The Secretary, acting through the Director of the Centers for Disease Control and Prevention and in coordination with other offices and agencies, as appropriate, shall award competitive grants or contracts to one or more public or private entities to carry out a national, evidence-based campaign to increase awareness and knowledge of the safety and effectiveness of vaccines for the prevention and control of diseases, combat misinformation about vaccines, and disseminate scientific and evidence-based vaccine-related information, with the goal of increasing rates of vaccination across all ages, as applicable, particularly in communities with low rates of vaccination, to reduce and eliminate vaccine-preventable diseases. ...
The campaign under this section may-
(1) include the use of television, radio, the internet, and other media and telecommunications technologies ...
On March 25, 2021, two weeks after the president signed the American Rescue Plan, the White House announced a "Historic $10 Billion Investment to Expand Access to COVID-19 Vaccines and Build Vaccine Confidence in Hardest-Hit and Highest-Risk Communities." And then on April 1, 2021, HHS issued a press release on the next phase of its COVID-19 public education campaign:
And, today, the first TV ads, including in Spanish, will start running nationwide to encourage Americans to get vaccinated as soon as they are eligible. Importantly, the ads will emphasize a message - We Can Do This - that is a hopeful and unifying call to action that we each can do our part to end this pandemic by getting vaccinated.
While HHS didn't specify which media outlets, no secret was made that the campaign was beginning.
In a March 14, 2022, email to Lead Stories, Duane Pohlman, the chair of the Professional Standards & Ethics Committee of the Society of Professional Journalists, said this about the government's vaccination ad campaign:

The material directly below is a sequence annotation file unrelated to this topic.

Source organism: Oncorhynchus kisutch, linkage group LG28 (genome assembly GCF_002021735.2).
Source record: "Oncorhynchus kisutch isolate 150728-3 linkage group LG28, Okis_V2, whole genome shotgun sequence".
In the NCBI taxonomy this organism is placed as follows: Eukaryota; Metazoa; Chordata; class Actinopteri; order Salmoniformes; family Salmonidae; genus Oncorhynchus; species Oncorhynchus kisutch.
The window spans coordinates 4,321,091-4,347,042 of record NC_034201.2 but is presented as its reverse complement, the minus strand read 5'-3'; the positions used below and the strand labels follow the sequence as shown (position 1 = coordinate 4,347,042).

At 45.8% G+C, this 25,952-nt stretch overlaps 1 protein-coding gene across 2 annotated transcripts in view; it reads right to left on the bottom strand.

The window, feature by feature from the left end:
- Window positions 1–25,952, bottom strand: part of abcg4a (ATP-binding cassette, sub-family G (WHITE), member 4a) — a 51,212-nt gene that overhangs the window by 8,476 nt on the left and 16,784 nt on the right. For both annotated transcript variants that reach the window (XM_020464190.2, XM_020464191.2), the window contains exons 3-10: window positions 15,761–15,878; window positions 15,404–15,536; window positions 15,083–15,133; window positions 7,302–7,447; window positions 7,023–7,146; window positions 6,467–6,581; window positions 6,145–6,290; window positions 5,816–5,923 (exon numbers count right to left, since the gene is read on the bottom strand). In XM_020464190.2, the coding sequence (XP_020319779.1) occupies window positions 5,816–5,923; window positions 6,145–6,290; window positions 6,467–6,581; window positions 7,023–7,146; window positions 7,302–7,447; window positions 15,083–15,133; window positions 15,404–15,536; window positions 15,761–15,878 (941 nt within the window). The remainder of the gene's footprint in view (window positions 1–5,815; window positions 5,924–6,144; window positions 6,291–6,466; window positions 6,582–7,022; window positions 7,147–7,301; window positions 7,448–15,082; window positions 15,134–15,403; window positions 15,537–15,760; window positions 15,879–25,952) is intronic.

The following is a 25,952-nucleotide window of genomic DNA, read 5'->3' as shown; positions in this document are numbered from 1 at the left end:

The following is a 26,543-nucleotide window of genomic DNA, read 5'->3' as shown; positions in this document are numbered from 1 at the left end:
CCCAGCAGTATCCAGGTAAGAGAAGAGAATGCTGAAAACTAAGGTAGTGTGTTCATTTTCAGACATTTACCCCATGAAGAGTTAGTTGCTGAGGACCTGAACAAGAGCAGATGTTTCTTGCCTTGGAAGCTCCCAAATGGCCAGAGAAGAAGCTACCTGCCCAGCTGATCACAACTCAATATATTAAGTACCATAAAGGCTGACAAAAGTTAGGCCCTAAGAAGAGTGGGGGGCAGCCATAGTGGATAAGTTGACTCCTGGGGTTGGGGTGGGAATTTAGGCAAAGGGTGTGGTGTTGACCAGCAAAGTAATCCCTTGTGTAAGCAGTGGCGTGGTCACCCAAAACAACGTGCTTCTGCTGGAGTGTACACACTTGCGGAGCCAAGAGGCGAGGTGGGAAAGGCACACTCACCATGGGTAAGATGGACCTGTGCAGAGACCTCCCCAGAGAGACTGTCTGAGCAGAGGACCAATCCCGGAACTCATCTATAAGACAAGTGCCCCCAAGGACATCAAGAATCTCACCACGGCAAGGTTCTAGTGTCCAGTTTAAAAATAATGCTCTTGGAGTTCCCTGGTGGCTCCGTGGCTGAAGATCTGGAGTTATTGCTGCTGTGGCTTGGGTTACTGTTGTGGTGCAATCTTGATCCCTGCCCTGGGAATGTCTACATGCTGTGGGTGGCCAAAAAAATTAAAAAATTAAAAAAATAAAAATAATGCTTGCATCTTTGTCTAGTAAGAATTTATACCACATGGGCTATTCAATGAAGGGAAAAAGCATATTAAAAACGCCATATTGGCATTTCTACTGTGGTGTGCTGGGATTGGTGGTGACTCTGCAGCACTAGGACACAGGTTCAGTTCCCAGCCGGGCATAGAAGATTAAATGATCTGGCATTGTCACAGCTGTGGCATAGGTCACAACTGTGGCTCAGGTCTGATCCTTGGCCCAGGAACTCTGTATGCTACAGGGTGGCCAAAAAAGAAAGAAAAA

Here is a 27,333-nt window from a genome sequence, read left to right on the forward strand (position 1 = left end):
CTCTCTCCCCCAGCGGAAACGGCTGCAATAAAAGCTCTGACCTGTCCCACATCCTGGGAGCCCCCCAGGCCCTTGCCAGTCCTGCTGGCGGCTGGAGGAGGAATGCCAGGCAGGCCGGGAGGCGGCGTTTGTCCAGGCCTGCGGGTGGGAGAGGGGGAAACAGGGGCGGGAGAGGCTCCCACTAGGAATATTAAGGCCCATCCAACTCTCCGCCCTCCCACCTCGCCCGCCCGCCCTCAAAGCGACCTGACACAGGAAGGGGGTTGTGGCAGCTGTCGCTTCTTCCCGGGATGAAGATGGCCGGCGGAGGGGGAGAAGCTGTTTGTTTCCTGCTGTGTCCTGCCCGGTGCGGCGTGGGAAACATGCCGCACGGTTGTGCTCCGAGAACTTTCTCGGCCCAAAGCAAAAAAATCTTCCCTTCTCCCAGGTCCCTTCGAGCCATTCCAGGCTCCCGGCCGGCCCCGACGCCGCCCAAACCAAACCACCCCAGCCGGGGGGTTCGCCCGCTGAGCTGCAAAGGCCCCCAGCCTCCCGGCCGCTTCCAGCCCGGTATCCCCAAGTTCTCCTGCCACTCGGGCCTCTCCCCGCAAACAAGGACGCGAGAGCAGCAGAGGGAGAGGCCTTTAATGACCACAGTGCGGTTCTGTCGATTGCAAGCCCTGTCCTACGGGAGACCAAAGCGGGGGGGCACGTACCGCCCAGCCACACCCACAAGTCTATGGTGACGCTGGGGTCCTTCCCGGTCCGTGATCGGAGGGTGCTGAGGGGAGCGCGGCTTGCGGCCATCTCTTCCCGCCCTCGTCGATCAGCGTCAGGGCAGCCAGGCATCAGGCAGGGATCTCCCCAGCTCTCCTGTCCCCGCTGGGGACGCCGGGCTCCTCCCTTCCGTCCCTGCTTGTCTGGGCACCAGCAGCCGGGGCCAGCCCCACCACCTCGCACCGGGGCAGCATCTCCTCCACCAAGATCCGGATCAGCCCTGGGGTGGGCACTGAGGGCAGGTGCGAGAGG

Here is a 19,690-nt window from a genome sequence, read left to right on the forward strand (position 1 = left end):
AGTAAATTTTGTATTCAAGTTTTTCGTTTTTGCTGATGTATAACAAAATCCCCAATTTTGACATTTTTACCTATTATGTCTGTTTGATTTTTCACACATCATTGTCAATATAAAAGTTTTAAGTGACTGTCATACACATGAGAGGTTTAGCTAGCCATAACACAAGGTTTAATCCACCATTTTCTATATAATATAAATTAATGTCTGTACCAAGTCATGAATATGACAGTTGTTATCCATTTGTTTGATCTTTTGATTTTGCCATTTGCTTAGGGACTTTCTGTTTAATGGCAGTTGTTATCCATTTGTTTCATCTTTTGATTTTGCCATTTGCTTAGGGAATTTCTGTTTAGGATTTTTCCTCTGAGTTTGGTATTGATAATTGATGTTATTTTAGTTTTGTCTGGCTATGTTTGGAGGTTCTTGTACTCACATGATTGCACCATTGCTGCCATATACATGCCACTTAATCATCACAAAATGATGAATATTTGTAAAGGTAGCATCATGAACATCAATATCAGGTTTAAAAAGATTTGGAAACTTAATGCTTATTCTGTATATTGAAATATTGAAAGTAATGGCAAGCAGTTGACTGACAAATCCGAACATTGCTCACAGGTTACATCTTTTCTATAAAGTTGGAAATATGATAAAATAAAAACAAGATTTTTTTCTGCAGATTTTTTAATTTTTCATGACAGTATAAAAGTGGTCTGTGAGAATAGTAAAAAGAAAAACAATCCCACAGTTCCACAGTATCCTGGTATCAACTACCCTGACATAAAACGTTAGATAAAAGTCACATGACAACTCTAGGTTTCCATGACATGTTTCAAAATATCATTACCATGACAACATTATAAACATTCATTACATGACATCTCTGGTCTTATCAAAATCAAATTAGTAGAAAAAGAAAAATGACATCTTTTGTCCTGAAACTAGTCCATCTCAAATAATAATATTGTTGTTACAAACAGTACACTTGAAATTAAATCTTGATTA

On its own, the fact that the government purchased pro-vaccination advertising does not prove any influence on a news organization and its editorial decision-making regarding the pandemic. For instance, political commercials fuel a huge amount of advertising dollars and, as a general rule, there is no evidence that the political ads influence editorial decision-making. Quite the opposite, the ads appear even as many of the same news outlets who receive the commercial dollars aggressively cover the candidates themselves. In the same way, I have not seen any evidence the federal government's decision to spend large amounts of advertising for pro-covid vaccination ads - which was made in a very public way - influenced coverage. The Society of Professional Journalists (SPJ) Code of Ethics clearly states that news should be 'distinguished' from advertising and that journalists should 'act independently,' and 'avoid conflicts of interest.' As such, the vast majority of traditional newsrooms are separated from their advertising departments to avoid these entanglements. If the conflict is unavoidable (not intentional), the SPJ Code of Ethics instructs journalists to disclose that. That transparency is essential to trust.
You can find additional Lead Stories coverage on COVID-19 here.